Most workers are blessed with being healthy, but there are others who are not. Some people may develop medical conditions later in their lives that may directly impact their employment. These conditions often require employers to provide a reasonable accommodation so that that the employees may continue to work optimally. In some instances, a Texas employer may not take kindly to the requests and choose to retaliate by terminating the workers instead.
A man who worked for a helicopter manufacturer claims that he lost his job due to his medical condition. He asserts that he was required to undergo a random drug test and that a urine sample was required. The plaintiff was unable to produce the sample within the three hour timeframe and was suspended. Following the suspension, the man went to be evaluated, and it was discovered that he suffered from paruresis, also called shy bladder syndrome. Because this impacts a major life activity, it is covered under the Americans with Disabilities Act.
The condition allegedly did not prevent the plaintiff from doing his work, but if he was required to take drug tests in the future, an alternative would be necessary. He submitted the medical documentation to human resources who then sent the information to a medical review officer. It was discovered that a reasonable accommodation to the urine test would be to have a test conducted using hair follicles. The man took the test, and it produced a negative result.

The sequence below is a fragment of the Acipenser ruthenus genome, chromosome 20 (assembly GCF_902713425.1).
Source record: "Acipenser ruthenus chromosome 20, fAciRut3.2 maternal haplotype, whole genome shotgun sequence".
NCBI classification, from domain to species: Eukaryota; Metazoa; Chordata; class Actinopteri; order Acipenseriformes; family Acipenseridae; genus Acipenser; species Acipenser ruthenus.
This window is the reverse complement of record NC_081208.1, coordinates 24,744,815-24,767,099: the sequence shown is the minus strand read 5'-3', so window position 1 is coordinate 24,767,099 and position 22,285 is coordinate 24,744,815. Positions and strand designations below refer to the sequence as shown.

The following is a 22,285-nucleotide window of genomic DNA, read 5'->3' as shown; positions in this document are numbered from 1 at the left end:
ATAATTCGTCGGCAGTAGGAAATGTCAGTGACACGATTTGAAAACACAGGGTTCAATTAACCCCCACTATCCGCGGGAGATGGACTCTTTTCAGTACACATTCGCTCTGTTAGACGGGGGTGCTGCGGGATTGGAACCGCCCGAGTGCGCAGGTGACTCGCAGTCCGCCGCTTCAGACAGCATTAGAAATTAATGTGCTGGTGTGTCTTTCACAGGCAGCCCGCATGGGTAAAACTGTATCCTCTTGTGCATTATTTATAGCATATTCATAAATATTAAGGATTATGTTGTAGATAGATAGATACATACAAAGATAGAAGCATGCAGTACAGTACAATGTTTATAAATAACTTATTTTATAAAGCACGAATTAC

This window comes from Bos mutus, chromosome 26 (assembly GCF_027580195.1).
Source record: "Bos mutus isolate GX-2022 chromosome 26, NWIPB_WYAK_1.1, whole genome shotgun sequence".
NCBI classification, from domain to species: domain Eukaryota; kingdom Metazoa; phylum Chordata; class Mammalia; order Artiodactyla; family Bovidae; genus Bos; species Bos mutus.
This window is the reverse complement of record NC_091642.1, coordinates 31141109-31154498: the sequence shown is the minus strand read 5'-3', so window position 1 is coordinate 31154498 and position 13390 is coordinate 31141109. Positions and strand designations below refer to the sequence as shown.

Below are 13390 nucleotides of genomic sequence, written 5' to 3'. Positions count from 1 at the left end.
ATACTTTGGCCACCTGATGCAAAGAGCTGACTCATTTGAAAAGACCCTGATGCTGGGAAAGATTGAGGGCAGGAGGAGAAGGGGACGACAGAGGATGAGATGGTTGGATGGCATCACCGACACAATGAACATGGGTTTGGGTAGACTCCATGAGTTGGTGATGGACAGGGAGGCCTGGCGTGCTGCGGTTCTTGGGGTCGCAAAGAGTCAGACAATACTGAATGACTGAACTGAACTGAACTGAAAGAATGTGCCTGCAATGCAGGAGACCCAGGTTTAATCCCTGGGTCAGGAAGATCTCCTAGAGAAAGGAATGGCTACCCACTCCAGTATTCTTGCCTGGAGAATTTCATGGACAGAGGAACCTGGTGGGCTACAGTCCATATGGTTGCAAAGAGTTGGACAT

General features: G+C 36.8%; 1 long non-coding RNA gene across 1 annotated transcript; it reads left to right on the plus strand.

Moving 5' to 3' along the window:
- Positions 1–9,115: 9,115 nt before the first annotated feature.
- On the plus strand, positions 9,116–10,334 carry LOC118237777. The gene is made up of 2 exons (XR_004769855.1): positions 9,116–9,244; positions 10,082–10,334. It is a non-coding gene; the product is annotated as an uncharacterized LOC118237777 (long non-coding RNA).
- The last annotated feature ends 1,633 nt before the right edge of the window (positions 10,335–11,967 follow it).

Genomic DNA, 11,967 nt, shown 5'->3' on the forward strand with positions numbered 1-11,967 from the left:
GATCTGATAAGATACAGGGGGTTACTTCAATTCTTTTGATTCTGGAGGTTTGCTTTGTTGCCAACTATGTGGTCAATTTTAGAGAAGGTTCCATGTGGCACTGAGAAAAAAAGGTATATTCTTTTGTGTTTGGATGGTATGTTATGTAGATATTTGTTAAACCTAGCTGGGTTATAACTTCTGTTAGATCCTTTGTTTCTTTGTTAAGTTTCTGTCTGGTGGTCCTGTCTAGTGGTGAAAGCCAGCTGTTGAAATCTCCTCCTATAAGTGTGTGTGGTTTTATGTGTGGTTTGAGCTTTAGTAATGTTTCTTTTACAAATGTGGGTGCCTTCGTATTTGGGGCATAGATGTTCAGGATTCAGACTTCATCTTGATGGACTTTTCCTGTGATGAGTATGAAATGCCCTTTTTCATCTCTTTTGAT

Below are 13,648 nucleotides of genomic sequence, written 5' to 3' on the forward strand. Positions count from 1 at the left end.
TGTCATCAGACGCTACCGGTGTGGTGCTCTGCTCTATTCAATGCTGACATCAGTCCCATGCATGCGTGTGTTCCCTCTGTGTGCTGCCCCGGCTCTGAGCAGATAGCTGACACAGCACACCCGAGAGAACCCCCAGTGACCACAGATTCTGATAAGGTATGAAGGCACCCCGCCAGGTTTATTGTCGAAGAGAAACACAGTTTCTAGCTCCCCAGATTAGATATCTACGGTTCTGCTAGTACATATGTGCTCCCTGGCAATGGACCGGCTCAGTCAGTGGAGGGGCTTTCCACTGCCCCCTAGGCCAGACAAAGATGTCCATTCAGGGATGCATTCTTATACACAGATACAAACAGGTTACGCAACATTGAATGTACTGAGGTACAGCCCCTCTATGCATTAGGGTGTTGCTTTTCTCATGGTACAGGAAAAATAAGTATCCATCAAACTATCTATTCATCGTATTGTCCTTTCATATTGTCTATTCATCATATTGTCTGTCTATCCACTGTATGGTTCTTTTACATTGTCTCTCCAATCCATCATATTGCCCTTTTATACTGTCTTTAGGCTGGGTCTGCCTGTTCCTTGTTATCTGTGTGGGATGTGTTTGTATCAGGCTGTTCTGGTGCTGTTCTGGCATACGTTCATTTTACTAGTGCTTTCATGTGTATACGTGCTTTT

The plaintiff claims that the company did not want to actively assist him in finding a solution and chose to fire him in retaliation for requesting a reasonable accommodation under the ADA. Texas workers who believe they lost their jobs wrongfully -- due to a medical condition or otherwise -- may choose to file a claim against their employers. Those who are successful in their cases may be awarded lost wages, related damages that are properly documented and that the court finds appropriate. Based upon the individual circumstances of the case, some workers may also be reinstated into their former positions.
Source: pennrecord.com, "Former aircraft factory worker says termination over shy bladder violated ADA", Jim Boyle, Dec. 22, 2014